To celebrate the anniversary of the martyrdom, the diocese has organized a series of events...
Name of source: Arkansas Business
SOURCE: Arkansas Business (10-13-09)
The filing by the Board of Supervisors contends preservationists and residents who filed the legal challenge have no standing in the issue and defended the county's Aug. 25 vote approving the store near the Wilderness Battlefield.
Name of source: National Geographic
SOURCE: National Geographic (10-1-09)
Buried among the slew of papers about the new find is one about the creature's sex life. It makes fascinating reading, especially if you like learning why human females don't know when they are ovulating, and men lack the clacker-sized testicles and bristly penises sported by chimpanzees.
One of the defining attributes of Lucy and all other hominids—members of our evolutionary lineage, including ourselves—is that they walk upright on two legs. While Ardi also walked on two legs on the ground, the species also clambered about on four legs in the trees. Ardi thus offers a fascinating glimpse of an ape caught in the act of becoming human.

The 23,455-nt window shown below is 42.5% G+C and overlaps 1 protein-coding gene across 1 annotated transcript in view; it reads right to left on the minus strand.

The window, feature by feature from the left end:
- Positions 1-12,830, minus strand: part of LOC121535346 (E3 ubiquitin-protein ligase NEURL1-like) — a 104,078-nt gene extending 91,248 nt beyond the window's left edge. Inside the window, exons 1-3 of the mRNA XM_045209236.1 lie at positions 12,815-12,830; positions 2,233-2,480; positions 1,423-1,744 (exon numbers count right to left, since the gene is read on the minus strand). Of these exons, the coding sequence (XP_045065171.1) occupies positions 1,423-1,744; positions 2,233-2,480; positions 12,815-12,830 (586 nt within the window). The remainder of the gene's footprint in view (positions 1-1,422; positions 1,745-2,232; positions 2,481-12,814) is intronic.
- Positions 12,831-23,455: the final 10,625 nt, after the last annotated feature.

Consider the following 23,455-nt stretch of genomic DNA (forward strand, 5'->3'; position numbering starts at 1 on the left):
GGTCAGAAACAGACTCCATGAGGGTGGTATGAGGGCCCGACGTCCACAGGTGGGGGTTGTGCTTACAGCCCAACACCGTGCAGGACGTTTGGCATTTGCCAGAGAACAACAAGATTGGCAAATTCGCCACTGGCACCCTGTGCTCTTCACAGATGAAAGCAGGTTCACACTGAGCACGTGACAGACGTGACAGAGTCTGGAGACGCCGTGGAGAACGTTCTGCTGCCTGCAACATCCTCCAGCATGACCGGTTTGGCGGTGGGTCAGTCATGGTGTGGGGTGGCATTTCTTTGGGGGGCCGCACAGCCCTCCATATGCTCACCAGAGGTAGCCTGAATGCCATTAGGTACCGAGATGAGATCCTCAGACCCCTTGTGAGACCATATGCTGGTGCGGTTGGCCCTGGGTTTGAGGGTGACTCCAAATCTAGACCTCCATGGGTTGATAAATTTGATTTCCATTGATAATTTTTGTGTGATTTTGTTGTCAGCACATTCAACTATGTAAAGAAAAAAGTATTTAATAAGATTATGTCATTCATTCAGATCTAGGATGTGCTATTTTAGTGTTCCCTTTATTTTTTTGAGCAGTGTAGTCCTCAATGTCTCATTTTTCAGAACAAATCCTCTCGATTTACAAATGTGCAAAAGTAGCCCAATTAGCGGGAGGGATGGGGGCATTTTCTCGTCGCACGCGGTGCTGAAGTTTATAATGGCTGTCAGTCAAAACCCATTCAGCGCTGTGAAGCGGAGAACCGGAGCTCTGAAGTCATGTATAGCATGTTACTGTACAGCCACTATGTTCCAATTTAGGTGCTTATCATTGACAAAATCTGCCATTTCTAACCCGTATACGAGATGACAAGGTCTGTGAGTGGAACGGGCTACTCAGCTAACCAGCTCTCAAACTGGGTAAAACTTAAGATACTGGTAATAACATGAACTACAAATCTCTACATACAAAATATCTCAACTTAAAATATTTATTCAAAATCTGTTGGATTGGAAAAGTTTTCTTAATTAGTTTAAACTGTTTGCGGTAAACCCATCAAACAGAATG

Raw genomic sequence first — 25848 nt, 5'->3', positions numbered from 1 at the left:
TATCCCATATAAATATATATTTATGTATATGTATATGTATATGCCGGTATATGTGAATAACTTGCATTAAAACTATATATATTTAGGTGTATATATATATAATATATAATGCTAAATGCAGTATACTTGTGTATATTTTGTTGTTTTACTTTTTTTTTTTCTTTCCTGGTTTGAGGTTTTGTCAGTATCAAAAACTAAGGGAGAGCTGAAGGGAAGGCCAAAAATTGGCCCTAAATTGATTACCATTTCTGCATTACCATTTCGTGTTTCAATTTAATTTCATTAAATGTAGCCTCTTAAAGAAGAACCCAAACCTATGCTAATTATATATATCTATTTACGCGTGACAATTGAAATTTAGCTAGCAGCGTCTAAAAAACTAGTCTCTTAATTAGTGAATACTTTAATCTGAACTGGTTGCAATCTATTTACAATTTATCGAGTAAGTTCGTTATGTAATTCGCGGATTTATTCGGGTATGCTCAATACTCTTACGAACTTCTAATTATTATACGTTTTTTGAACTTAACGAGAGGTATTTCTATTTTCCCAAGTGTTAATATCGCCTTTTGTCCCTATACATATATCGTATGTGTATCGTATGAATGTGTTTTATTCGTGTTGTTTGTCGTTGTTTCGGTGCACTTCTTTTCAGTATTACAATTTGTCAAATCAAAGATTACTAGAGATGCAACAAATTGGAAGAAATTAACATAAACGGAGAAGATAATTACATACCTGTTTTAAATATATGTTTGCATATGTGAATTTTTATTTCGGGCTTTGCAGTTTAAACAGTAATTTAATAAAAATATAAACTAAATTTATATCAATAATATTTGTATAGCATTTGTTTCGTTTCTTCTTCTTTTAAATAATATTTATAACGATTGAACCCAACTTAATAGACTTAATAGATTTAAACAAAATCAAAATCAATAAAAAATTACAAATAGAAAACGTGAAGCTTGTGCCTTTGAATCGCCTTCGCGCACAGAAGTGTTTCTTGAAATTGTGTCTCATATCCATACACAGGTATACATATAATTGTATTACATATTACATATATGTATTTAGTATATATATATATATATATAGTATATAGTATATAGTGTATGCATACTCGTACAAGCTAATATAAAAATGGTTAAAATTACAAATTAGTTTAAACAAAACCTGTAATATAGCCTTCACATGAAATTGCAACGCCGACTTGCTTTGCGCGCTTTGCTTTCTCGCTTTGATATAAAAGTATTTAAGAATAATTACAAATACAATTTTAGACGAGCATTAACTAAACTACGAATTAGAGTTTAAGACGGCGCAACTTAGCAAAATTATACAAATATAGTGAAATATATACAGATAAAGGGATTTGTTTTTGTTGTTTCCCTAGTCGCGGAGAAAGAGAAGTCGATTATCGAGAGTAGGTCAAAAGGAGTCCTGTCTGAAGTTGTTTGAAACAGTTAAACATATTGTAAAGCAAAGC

The problem is it is doing it in the wrong place at the wrong time—at least according to conventional wisdom, which says our kind first stood up on two legs when they moved out of the forest and onto open savanna grasslands. At the time Ardi lived, her environment was a woodland, much cooler and wetter than the desert there today.
So why did her species become bipedal while it was still living partly in the trees, especially since walking on two legs is a much less efficient way of getting about?
According to Owen Lovejoy of Kent State University, it all comes down to food, and sex.
Name of source: Google News
SOURCE: Google News (10-13-09)
The Army, Navy, Air Force and Marine Corps met goals for active duty and reserve recruiting during the budget year ended Sept. 30 — the first time that has happened since the all-volunteer force was established, said Defense Department head of personnel Bill Carr...
... He said studies show that those born between 1978 and 1996 "are more inclined toward service to society. That's a good thing, because that means we start off stronger with a given group of young people."